Shoe Dog is a candid and riveting book by the founder of Nike, Phil “Buck” Knight, highly recommended by our guests Dr. Jas Chahal and Joon Nah. The memoir describes the origins of the world-famous brand and begins in the 1960s when Knight begins to travel the world. He has one goal, to import high-quality and low-cost running shoes from Japan. Fueled by a dream, Shoe Dog describes Knight’s journey filled with terrifying risks, ruthless competition and multiple triumphs. Keep reading for lessons that you can learn from Phil Knight and his humble beginnings.
Lesson 1: It Takes Time to Build
When Knight first attempts to sell his imported shoes in 1962, he faces multiple setbacks. Sports stores already have enough shoes and don’t need his product. So. he decides to travel to athletic track meets and attempts to sell his shoes to enthusiasts. It takes him 2 years to start the company and only manages to rent space for an office 3 years later. In 1972, Nike develops more recognition throughout the United States, a process which took 10 years from Knight’s initial vision. The lesson for physiotherapists is that creating an amazing product or providing a wonderful service does not magically happen overnight. If your goal is to own a clinic, then you have to acknowledge that building a patient caseload takes time, along with the innovation and development of your brand. Throughout the book, Knight explains that he did not create Nike with the vision of getting rich quickly and retiring early. While that may be the goal for some aspiring clinic owners, it is important to realize that growth and development take time. As the old adage says, Rome wasn’t built in a day. And we can definitely attest to the fact that Nike is an empire.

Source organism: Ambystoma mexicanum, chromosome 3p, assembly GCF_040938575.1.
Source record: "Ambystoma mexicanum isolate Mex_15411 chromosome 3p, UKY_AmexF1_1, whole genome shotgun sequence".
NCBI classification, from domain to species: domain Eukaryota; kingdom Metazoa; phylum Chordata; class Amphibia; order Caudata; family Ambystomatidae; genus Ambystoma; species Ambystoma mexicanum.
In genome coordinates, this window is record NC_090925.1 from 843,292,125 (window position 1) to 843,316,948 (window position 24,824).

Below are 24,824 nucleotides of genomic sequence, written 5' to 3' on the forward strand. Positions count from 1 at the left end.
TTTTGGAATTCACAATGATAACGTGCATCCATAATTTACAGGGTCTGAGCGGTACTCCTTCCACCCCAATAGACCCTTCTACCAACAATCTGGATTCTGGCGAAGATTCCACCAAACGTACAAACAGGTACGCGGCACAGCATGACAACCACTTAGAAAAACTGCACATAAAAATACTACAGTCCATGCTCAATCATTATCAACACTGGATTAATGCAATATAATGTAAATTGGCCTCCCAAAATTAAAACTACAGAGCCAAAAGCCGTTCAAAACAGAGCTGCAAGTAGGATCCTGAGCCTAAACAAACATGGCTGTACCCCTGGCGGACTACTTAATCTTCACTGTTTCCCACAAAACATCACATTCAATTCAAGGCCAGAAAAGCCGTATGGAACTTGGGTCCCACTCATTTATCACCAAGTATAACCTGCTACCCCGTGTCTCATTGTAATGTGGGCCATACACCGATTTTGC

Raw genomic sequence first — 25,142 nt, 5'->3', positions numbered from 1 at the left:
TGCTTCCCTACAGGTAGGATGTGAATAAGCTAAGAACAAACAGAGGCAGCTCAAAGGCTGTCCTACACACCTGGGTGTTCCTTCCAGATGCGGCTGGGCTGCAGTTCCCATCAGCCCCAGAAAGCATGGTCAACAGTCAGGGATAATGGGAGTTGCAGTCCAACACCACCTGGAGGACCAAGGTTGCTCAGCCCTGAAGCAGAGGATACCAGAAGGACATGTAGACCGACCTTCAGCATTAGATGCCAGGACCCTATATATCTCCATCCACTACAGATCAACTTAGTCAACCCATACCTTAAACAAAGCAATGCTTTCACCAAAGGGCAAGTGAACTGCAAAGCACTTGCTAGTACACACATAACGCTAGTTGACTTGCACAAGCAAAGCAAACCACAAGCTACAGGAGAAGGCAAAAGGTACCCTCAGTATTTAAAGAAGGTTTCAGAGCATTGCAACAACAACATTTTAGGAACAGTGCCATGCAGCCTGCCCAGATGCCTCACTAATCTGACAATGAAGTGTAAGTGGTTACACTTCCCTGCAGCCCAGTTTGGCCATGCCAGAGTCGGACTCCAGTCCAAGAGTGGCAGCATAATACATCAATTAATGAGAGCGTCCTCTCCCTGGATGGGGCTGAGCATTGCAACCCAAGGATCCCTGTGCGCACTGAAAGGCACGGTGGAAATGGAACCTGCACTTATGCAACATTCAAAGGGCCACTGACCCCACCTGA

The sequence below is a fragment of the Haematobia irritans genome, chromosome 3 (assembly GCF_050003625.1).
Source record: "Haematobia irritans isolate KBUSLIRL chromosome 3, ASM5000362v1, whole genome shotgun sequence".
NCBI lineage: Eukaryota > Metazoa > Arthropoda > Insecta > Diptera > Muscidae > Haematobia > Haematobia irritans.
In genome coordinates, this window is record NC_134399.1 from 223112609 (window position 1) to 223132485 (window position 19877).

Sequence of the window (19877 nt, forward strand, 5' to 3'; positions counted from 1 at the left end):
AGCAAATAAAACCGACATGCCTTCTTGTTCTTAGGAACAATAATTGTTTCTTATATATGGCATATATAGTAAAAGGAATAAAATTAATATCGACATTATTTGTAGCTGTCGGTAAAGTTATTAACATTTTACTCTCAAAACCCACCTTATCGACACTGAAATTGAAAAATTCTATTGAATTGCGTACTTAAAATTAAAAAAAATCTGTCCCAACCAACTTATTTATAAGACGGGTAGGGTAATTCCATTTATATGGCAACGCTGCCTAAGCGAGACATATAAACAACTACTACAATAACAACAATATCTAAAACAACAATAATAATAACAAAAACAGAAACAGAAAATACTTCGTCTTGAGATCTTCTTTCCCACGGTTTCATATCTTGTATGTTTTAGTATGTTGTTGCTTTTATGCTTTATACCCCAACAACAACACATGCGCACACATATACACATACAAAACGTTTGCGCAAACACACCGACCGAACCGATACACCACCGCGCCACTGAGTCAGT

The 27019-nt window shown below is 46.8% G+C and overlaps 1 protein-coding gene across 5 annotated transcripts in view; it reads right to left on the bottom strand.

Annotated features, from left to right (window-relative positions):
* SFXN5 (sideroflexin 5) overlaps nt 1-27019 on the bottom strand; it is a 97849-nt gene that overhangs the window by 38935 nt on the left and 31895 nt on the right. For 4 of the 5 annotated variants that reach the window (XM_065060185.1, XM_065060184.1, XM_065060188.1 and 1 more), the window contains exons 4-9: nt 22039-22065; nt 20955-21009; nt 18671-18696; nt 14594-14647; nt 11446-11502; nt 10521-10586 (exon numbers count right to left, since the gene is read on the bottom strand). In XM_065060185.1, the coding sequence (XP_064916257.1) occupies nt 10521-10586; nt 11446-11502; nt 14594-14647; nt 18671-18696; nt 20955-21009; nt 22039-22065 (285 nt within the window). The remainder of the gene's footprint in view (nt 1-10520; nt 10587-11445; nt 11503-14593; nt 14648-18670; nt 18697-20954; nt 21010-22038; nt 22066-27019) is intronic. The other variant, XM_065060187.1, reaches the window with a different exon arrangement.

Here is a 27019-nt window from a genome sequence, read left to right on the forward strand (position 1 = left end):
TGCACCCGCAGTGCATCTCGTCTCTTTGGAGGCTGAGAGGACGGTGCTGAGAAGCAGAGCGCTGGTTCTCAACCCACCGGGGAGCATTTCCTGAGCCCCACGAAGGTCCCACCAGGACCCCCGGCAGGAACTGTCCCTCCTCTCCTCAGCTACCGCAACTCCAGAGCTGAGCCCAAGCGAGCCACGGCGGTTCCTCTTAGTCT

Lesson 2: Knowing How to Lead vs Knowing How to Manage
In the book, Knight explains that even though he oversees operations, he prefers to lead rather than manage his employees. As he read many books about leaders, he found that his heroes weren’t the type to say many words. Knight states “Don’t tell people how to do things, tell them what to do and let them surprise you with their results.” An important detail however is that his employees were driven and motivated. He admits that “my management style wouldn’t have worked for people who wanted to be guided.” For physiotherapists in leadership positions, it is important to hold employees accountable for their actions, without micromanaging them. Instead of constantly worrying about what your team is doing, trust your employees and enable them. If you have hired the right staff then they will be dedicated to your purpose and mission values, allowing you to prioritize actions that contribute to the larger mission of your business.
These were a few of the valuable lessons found in Shoe Dog. We, at PT Business Corner, definitely advise giving it a read and would like to thank Dr. Chahal and Joon for their excellent recommendation!